The history of Aurangabad is written in the history of India. Indeed, the city was the de facto capital of the Mughal empire when it was at its peak. Its history is rich and diverse.

A little geography needs to be understand to know the history of India

L'histoire de l'Inde, carte, india history, map

The Indian subcontinent is a wide plateau bordered on one side by the Arabian Sea and another by the Indian Ocean. In its center, is the Deccan plateau. This plateau is crossed by three rivers, the most important of them is the Godavari river. This plateau is very fertile and its central position has enabled it to enrich itself with numerous cultures.

The Aurangabad region: a unique history

The city came quiet late in the history of India. We will come back to this later. Before the creation of the city, the region was a very important center of cultural exchange. 60 kilometers south of the city, there is Paithan which was the capital of the region’s first empire.
From the 1st century BC, the region began to enrich itself with artificial caves, beautifully painted as in Ajanta, or with marvelous sculptures as in Ellora.
Then time of the Yadava empire came which established its capital 15 kilometers away from Aurangabad, at the fort of Daultabad (Devgiri fort). This same fort was conquered by the Delhi sultans who decided to make it their capital. This fort remained capital but for a smaller empire, which was the Bahmani. When this empire disappeared, the region falls into oblivion until the arrival of Malik Ambar.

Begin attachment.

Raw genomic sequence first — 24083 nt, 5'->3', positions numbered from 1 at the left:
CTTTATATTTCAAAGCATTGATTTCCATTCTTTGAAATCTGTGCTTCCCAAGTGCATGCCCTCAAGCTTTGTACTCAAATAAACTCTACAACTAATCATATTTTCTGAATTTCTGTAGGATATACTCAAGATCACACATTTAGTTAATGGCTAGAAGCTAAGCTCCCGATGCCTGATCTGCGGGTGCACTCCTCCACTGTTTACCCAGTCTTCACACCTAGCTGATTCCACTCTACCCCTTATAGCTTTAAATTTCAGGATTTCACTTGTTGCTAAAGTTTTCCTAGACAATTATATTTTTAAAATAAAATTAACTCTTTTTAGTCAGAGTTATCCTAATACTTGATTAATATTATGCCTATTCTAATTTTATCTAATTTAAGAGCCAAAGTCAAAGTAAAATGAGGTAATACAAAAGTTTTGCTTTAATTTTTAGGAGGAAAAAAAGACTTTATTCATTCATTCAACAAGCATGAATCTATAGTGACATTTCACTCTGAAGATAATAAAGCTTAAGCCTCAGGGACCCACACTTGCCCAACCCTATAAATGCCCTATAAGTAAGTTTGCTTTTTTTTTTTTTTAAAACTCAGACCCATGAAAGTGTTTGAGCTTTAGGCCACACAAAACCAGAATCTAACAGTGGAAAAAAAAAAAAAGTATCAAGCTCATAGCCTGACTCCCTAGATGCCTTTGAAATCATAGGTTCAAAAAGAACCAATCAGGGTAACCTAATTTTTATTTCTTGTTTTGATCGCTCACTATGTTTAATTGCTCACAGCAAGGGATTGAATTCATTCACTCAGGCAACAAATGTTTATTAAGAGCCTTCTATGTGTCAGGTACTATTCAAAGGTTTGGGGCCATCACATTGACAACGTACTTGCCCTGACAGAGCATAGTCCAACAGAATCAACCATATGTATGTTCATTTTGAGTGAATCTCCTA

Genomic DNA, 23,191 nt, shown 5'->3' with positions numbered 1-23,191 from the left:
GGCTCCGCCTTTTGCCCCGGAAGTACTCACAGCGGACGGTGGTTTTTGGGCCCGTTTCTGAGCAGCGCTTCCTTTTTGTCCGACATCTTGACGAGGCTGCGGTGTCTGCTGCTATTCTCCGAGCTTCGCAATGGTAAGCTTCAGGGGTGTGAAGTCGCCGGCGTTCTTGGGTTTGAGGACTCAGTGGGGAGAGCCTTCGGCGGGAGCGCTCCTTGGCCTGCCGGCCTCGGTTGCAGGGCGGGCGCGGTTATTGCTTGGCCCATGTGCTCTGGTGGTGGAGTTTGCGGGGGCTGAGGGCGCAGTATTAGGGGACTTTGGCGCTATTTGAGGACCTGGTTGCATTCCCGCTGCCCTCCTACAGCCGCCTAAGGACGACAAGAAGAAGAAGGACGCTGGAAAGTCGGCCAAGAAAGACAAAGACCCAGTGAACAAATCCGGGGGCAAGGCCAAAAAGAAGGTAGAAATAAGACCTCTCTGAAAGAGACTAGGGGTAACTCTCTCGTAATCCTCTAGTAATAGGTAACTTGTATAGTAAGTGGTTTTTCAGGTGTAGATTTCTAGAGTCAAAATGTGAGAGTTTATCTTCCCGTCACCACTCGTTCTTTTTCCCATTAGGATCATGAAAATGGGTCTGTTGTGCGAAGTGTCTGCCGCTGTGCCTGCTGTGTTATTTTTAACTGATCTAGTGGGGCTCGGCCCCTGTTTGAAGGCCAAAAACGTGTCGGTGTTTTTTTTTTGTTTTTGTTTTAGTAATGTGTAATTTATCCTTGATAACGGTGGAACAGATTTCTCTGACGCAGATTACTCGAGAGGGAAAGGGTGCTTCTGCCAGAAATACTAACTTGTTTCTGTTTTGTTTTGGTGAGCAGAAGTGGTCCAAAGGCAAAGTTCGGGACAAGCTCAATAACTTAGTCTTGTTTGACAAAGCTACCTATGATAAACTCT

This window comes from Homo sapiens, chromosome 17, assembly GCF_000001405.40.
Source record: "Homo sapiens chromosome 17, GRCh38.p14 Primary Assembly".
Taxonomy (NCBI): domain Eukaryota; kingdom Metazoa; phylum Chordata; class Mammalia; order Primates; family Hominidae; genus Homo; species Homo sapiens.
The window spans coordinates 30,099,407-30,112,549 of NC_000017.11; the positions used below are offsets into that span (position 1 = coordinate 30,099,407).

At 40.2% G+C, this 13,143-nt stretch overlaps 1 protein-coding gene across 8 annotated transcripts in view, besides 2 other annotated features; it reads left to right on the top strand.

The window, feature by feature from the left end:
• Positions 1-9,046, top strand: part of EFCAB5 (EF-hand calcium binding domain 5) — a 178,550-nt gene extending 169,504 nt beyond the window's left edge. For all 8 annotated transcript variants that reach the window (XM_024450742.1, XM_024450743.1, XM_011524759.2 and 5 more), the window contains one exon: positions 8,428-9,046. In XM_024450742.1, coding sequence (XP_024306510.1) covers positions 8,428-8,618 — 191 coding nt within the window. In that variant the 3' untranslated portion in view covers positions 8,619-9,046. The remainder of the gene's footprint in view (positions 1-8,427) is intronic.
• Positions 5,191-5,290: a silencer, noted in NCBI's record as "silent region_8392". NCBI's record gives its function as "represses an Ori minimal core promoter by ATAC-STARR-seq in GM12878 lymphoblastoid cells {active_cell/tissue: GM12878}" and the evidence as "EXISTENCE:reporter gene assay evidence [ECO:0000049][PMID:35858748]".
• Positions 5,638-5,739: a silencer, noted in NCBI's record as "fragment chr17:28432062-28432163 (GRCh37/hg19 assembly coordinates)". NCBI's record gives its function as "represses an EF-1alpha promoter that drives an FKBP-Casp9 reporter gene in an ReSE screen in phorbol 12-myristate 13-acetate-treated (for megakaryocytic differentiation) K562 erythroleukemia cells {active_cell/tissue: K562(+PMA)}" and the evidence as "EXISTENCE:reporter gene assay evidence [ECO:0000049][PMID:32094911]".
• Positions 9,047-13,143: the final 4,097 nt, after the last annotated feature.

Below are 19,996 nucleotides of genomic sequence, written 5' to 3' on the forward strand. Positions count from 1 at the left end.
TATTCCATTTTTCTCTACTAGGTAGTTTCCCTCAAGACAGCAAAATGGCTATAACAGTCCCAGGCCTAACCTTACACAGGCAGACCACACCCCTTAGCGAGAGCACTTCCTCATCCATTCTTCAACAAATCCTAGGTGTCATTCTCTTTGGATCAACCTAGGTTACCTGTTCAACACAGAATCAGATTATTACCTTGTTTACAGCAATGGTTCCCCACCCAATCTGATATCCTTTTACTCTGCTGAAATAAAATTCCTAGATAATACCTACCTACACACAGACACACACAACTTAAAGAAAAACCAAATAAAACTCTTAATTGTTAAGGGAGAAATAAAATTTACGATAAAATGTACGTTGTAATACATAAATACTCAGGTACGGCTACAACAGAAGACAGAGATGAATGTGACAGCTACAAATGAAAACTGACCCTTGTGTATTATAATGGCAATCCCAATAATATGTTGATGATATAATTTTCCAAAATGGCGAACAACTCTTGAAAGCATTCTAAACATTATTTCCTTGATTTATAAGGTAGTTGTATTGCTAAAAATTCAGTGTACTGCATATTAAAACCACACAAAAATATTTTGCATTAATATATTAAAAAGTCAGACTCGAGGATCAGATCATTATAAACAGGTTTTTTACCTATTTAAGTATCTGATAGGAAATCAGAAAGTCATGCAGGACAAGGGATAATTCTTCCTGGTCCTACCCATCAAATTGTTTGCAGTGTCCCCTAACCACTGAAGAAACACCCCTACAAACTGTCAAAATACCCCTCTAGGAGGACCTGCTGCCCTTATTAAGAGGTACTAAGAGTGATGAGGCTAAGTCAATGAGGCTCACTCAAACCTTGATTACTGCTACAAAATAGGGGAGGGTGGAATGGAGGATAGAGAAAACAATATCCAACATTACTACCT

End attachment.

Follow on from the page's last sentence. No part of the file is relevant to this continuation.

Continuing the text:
The history of Aurangabad linked to the history of India 

First men in the area

Between the 5th and 8th century AD, Buddhist monks came to the hills who borderline the present city, Aurangabad. They started building caves. They built 10. Unfortunately, the hill was not stable or not in a good shape, so part of the caves collapsed. The monks decided to abandon this site and join a larger site. That is Ellora.

Creation of Khadki city

In 1610, when Malik Ambar became the Prime Minister of the Sultanate of Ahmednagar, he decided to create his empire’s capital, Khadki. He decides to approach Daultabad fort and settle on the banks of the Kham River. He was the leader of the sultanate until his death. This becomes interesting tour when you know that he landed in India as a slave. He was captured in Ethiopia, then enslaved and sold several times until his arrival in India. His intelligence and skill in the art of warfare made him a man to be feared throughout India even by the great Mughal empire.
He built a revolutionary irrigation system that uses only gravitational force to operate. He started Khadki town to receive water from the hills 8 km away. The city had lush gardens. This system is still visible today, especially at the Panchakki.
It was not until his death that the powerful Mughals were able to invade the Deccan and Aurangabad at the center of Indian history.

The city peak